Definition of Cloud Broker
A Cloud Broker is an intermediary entity that manages the selection, negotiation, and usage of cloud services on behalf of clients. These brokers assess the requirements of their clients and recommend the best cloud service providers, while ensuring seamless integration. They also help manage the relationship between the client and the cloud service provider, handling performance monitoring, cost optimization, and support.
The phonetic pronunciation of “Cloud Broker” is: /klaʊd ˈbroʊ.kər/
- Cloud Brokers act as intermediaries between businesses and cloud service providers, simplifying the process of selecting, integrating, and managing cloud services for the clients.
- They can aggregate various cloud services, allowing customers to customize their experience and achieve cost savings by negotiating better deals and managing resources effectively.
- Cloud Brokers provide value-added services such as data transfer optimization, additional security measures, and cloud service management to enhance the overall efficiency and customer satisfaction.
Importance of Cloud Broker
The term Cloud Broker is important because it refers to an essential intermediary in the cloud computing landscape, responsible for simplifying the process of selecting, purchasing, and managing cloud services for businesses or individuals.
As the industry rapidly evolves and the number of cloud service providers continues to increase, it becomes more challenging for clients to identify the right mix of cloud offerings that cater to their specific requirements.
Cloud Brokers address this issue by providing a one-stop shop for clients to compare various services, evaluate costs, and streamline contractual proceedings.
Moreover, they can manage, secure, and integrate solutions from multiple providers, enhancing service efficiency and flexibility.
Thus, Cloud Brokers play a vital role in the seamless adoption of cloud services and contribute significantly to the overall cloud computing ecosystem.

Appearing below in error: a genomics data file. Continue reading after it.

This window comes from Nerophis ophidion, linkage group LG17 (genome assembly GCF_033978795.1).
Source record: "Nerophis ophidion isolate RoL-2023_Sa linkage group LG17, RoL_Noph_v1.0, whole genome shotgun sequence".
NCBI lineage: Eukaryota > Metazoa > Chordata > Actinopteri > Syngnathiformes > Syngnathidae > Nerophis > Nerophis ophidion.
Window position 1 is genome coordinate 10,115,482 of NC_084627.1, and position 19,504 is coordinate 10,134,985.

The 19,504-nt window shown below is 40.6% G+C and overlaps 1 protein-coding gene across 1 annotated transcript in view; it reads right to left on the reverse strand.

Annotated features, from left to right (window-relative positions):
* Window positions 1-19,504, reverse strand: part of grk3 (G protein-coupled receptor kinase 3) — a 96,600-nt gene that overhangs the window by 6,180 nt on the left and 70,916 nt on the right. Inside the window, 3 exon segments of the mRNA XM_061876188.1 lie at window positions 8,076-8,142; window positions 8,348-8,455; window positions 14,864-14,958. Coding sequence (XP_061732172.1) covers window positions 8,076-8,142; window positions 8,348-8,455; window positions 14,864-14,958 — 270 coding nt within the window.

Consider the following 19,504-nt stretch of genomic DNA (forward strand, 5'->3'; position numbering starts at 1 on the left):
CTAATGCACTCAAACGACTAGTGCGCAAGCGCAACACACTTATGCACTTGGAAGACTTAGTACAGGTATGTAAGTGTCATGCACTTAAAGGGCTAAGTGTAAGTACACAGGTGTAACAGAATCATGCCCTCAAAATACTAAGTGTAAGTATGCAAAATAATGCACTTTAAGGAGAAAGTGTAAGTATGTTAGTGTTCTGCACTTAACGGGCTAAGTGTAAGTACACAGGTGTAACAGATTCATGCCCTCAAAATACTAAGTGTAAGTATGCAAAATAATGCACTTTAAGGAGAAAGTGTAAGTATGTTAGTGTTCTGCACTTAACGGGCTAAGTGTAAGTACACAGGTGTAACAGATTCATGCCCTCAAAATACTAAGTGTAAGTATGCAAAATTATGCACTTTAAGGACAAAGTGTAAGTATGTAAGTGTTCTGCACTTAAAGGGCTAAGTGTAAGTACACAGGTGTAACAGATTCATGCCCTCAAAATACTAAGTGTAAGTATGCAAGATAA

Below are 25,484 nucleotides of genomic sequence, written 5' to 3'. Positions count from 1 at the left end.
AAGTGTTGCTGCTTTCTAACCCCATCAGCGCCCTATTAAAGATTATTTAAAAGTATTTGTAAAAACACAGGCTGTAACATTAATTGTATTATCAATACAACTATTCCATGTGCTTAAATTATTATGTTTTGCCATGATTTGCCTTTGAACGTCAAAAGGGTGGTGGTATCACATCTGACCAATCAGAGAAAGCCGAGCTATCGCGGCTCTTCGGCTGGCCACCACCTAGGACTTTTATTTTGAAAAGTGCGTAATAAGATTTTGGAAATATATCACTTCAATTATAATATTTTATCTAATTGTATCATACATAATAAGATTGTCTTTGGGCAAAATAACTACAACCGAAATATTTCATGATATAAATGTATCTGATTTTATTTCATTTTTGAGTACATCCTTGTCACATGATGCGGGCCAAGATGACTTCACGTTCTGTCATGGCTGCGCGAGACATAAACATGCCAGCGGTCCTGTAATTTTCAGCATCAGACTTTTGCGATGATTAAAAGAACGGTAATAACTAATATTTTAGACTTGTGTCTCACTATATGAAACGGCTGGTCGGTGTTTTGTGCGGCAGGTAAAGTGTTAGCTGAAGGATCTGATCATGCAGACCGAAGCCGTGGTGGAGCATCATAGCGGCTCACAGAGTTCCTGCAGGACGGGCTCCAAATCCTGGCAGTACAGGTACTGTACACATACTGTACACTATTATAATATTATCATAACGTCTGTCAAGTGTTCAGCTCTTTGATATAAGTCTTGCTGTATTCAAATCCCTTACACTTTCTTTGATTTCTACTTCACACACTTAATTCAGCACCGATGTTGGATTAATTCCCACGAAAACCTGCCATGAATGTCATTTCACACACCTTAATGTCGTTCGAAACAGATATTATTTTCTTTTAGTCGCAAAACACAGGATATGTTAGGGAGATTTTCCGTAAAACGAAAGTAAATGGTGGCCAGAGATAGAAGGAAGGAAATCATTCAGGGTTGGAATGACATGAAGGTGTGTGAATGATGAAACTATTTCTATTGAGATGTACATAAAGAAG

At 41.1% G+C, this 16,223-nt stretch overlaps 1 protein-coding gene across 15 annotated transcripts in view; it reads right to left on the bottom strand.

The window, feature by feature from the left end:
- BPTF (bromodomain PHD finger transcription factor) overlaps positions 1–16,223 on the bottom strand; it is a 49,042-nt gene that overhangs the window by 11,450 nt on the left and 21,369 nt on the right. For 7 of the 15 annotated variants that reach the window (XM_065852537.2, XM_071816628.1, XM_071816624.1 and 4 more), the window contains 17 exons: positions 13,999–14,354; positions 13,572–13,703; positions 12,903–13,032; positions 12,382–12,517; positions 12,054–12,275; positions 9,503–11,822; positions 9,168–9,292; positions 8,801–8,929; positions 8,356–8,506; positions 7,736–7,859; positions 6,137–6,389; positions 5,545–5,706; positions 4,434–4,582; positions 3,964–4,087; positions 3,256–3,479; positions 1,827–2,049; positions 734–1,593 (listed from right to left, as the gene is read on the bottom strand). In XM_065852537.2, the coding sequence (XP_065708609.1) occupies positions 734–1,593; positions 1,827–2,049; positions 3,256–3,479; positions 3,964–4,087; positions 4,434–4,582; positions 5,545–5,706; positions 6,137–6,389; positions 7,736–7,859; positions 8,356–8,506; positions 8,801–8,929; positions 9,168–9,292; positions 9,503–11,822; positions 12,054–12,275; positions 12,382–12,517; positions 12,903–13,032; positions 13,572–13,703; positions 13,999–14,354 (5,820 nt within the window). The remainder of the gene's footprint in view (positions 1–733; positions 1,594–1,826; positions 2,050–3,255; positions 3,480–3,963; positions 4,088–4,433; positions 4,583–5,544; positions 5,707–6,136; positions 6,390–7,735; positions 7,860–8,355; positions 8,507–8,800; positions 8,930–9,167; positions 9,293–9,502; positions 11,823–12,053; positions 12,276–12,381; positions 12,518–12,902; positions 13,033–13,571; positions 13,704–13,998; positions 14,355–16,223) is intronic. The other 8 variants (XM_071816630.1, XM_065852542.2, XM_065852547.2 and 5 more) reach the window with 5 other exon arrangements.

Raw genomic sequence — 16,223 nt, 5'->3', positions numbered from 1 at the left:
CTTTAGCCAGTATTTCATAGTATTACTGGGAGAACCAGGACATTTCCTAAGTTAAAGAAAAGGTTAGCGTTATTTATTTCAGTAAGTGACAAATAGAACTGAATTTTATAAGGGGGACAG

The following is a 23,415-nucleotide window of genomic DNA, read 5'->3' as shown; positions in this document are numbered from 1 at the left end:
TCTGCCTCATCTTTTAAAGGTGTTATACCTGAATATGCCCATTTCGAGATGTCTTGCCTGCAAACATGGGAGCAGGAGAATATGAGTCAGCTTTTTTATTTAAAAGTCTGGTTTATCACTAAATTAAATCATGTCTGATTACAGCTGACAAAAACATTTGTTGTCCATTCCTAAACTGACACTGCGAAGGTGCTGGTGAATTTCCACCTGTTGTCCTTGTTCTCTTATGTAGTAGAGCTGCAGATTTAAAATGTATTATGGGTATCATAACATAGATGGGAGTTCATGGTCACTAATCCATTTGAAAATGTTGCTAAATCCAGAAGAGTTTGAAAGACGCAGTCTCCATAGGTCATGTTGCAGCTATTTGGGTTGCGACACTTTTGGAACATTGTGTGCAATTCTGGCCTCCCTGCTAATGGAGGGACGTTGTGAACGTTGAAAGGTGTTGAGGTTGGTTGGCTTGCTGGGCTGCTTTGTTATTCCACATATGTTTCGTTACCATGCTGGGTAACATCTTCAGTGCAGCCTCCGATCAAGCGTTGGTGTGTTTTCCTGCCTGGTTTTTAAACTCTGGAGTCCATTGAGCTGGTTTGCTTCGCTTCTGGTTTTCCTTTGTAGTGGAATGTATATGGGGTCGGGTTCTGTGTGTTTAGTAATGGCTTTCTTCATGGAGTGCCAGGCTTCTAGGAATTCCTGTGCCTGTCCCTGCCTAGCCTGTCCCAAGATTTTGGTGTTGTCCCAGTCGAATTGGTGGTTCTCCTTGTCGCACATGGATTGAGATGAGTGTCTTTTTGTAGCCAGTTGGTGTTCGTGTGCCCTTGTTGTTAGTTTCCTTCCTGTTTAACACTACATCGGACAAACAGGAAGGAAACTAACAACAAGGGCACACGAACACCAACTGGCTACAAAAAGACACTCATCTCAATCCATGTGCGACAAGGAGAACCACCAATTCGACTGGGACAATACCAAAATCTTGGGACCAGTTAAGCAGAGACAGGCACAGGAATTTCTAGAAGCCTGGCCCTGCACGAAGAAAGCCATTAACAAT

The purpose of a Cloud Broker is to offer organizations and businesses a way to manage and optimize their use of multi-cloud environment more effectively. Cloud Brokers function as intermediaries between end users and cloud service providers, helping enterprises choose and manage the best possible cloud resources and services for their specific needs.
The primary goal of a Cloud Broker is ensuring that users can get the most out of their cloud infrastructure investments by reducing costs, improving performance, and ensuring compatibility with existing applications and workflows. One of the main uses of a Cloud Broker is assisting in the process of selecting the most appropriate cloud services from various providers.
They do this by evaluating the diverse offerings based on factors like cost, features, performance, reliability, and security, matching those features to the enterprise’s unique needs. Furthermore, Cloud Brokers handle the integration and deployment of these services into the company’s infrastructure, ensuring seamless connectivity and interoperability between multiple cloud platforms.
By offering expert guidance and support, the Cloud Broker simplifies the complex world of cloud services and makes adopting and managing a multi-cloud environment more efficient and user-friendly for the organization.
Examples of Cloud Broker